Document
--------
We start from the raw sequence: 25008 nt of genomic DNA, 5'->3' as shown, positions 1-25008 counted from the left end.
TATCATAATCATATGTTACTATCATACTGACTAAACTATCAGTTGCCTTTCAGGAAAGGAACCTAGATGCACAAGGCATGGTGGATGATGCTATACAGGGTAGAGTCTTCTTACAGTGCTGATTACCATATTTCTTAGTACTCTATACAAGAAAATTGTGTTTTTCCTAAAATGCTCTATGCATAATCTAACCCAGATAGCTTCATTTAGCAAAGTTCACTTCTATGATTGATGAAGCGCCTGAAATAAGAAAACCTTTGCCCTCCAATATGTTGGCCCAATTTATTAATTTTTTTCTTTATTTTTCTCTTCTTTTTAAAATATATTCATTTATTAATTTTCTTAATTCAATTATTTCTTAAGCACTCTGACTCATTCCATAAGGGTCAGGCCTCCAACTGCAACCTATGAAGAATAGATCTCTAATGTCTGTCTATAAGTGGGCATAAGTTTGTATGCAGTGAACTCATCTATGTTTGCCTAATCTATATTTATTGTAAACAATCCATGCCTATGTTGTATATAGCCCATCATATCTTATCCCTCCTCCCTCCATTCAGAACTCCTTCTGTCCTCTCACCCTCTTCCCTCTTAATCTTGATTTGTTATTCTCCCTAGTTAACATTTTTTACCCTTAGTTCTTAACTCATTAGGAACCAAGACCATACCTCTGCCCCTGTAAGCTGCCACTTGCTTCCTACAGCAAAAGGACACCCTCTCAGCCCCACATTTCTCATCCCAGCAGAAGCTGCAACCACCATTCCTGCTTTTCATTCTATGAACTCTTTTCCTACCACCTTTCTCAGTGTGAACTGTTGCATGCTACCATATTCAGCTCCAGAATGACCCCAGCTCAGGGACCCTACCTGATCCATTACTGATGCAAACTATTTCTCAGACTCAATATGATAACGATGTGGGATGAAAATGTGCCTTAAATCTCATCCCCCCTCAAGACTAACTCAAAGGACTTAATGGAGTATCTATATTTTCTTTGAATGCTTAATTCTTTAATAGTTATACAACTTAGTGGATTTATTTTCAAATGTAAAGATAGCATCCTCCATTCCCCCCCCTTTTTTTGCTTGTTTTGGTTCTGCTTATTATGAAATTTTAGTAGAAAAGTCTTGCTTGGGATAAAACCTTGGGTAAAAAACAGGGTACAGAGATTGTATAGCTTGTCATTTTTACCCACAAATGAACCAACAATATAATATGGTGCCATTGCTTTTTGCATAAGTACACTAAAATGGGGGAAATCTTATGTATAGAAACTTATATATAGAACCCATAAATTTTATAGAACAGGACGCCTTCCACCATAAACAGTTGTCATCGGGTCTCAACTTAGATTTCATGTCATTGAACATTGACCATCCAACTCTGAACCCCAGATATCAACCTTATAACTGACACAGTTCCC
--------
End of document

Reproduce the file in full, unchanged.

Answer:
We start from the raw sequence: 25008 nt of genomic DNA, 5'->3' as shown, positions 1-25008 counted from the left end.
TATCATAATCATATGTTACTATCATACTGACTAAACTATCAGTTGCCTTTCAGGAAAGGAACCTAGATGCACAAGGCATGGTGGATGATGCTATACAGGGTAGAGTCTTCTTACAGTGCTGATTACCATATTTCTTAGTACTCTATACAAGAAAATTGTGTTTTTCCTAAAATGCTCTATGCATAATCTAACCCAGATAGCTTCATTTAGCAAAGTTCACTTCTATGATTGATGAAGCGCCTGAAATAAGAAAACCTTTGCCCTCCAATATGTTGGCCCAATTTATTAATTTTTTTCTTTATTTTTCTCTTCTTTTTAAAATATATTCATTTATTAATTTTCTTAATTCAATTATTTCTTAAGCACTCTGACTCATTCCATAAGGGTCAGGCCTCCAACTGCAACCTATGAAGAATAGATCTCTAATGTCTGTCTATAAGTGGGCATAAGTTTGTATGCAGTGAACTCATCTATGTTTGCCTAATCTATATTTATTGTAAACAATCCATGCCTATGTTGTATATAGCCCATCATATCTTATCCCTCCTCCCTCCATTCAGAACTCCTTCTGTCCTCTCACCCTCTTCCCTCTTAATCTTGATTTGTTATTCTCCCTAGTTAACATTTTTTACCCTTAGTTCTTAACTCATTAGGAACCAAGACCATACCTCTGCCCCTGTAAGCTGCCACTTGCTTCCTACAGCAAAAGGACACCCTCTCAGCCCCACATTTCTCATCCCAGCAGAAGCTGCAACCACCATTCCTGCTTTTCATTCTATGAACTCTTTTCCTACCACCTTTCTCAGTGTGAACTGTTGCATGCTACCATATTCAGCTCCAGAATGACCCCAGCTCAGGGACCCTACCTGATCCATTACTGATGCAAACTATTTCTCAGACTCAATATGATAACGATGTGGGATGAAAATGTGCCTTAAATCTCATCCCCCCTCAAGACTAACTCAAAGGACTTAATGGAGTATCTATATTTTCTTTGAATGCTTAATTCTTTAATAGTTATACAACTTAGTGGATTTATTTTCAAATGTAAAGATAGCATCCTCCATTCCCCCCCCTTTTTTTGCTTGTTTTGGTTCTGCTTATTATGAAATTTTAGTAGAAAAGTCTTGCTTGGGATAAAACCTTGGGTAAAAAACAGGGTACAGAGATTGTATAGCTTGTCATTTTTACCCACAAATGAACCAACAATATAATATGGTGCCATTGCTTTTTGCATAAGTACACTAAAATGGGGGAAATCTTATGTATAGAAACTTATATATAGAACCCATAAATTTTATAGAACAGGACGCCTTCCACCATAAACAGTTGTCATCGGGTCTCAACTTAGATTTCATGTCATTGAACATTGACCATCCAACTCTGAACCCCAGATATCAACCTTATAACTGACACAGTTCCC